three-line whip

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English[edit]

Etymology[edit]

From the triple underlining of very important votes on "the whip" — a document detailing upcoming business distributed weekly to British MPs by party managers.

Noun[edit]

three-line whip (plural three-line whips)

  1. (Britain) A directive to MPs from party leaders to vote in a particular way in parliament, despite what the MP might believe or what his or her constituents might like.
    • 2008 April 12, Simon Jenkins and Richard Harries, Atheist versus Bishop, in The Guardian:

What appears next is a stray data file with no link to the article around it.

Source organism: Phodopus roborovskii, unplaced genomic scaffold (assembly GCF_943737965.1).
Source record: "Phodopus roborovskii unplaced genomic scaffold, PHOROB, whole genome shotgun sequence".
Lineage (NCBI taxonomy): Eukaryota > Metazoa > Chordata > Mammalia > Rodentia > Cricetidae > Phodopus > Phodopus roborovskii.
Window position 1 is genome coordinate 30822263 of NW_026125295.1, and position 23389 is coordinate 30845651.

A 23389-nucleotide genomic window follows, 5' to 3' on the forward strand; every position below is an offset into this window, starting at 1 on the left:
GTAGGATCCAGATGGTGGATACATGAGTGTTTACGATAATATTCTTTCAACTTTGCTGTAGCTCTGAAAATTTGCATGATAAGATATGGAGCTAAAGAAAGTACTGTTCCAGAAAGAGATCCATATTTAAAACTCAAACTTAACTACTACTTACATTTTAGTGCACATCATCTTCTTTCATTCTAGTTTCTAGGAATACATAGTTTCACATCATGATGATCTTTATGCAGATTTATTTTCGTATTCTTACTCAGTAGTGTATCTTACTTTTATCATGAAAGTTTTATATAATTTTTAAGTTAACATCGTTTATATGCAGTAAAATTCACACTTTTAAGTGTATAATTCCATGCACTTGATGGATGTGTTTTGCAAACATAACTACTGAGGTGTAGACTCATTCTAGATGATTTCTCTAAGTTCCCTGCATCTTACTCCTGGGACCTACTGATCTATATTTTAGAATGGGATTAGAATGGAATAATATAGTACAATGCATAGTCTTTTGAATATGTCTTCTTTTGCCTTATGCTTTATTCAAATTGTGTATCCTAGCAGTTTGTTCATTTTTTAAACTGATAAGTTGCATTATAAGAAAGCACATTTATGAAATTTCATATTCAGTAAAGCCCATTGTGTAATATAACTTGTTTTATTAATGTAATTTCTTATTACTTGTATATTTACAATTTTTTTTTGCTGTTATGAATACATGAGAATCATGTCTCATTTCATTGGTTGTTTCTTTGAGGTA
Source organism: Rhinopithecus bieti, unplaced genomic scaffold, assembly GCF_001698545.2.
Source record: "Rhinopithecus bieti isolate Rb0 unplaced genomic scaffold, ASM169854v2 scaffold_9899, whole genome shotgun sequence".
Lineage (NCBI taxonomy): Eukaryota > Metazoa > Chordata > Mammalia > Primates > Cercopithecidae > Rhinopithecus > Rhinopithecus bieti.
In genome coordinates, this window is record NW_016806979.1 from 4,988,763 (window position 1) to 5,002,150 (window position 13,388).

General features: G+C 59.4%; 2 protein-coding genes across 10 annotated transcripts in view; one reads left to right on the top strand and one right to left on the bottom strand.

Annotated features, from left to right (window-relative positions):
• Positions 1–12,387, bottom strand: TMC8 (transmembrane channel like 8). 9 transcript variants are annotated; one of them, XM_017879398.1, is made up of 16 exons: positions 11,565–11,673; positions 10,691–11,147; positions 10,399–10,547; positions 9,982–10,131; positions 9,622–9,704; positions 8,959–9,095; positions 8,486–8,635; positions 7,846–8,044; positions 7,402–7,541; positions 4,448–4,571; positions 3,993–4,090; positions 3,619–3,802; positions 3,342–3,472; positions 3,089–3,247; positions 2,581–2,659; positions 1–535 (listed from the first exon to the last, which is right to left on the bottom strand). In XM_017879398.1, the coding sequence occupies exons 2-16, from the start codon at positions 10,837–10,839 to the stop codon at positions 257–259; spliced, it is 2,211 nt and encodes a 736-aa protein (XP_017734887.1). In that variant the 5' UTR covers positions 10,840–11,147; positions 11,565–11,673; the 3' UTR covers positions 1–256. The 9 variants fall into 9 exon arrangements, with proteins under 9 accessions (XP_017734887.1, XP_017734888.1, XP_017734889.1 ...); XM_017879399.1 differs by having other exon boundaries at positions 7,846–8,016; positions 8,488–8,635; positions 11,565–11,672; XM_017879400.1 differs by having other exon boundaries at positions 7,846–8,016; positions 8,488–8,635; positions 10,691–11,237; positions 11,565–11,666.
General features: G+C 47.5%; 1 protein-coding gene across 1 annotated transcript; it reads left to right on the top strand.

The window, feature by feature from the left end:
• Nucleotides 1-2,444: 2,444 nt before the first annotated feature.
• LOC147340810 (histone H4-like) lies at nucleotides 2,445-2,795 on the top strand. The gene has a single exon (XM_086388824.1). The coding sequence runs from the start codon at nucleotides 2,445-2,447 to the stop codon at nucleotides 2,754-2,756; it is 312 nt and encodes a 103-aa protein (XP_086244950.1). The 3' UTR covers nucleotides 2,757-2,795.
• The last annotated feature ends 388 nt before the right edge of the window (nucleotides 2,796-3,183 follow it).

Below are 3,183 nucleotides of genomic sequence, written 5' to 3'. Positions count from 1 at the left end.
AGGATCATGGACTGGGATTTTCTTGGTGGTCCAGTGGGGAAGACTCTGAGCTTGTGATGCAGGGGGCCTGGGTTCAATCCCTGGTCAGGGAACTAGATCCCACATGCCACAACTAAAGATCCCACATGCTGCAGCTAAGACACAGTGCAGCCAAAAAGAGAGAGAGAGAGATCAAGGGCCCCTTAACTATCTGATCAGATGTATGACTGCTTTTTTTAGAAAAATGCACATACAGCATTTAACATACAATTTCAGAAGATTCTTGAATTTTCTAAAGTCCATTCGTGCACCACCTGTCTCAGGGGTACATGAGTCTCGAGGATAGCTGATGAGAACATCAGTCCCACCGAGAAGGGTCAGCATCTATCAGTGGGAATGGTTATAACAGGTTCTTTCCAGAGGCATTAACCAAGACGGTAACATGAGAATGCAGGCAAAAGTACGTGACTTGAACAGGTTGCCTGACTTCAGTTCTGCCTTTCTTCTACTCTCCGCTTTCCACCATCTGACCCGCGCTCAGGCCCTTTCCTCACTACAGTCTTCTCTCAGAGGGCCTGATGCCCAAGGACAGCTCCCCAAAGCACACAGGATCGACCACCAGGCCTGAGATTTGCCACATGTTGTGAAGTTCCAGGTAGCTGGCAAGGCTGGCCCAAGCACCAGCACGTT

Since the metaphysical status of egg-casing is not one on which the church has yet pronounced, opposition appears based on "yuck" and nothing else. But yuck has become diktat, with Catholic MPs up to cabinet level being given a three-line whip by their bishops.
  2. (by extension, humorous) An imperative order.
    I have to go shopping with the wife, I'm afraid. She's given me a three-line whip.

See also[edit]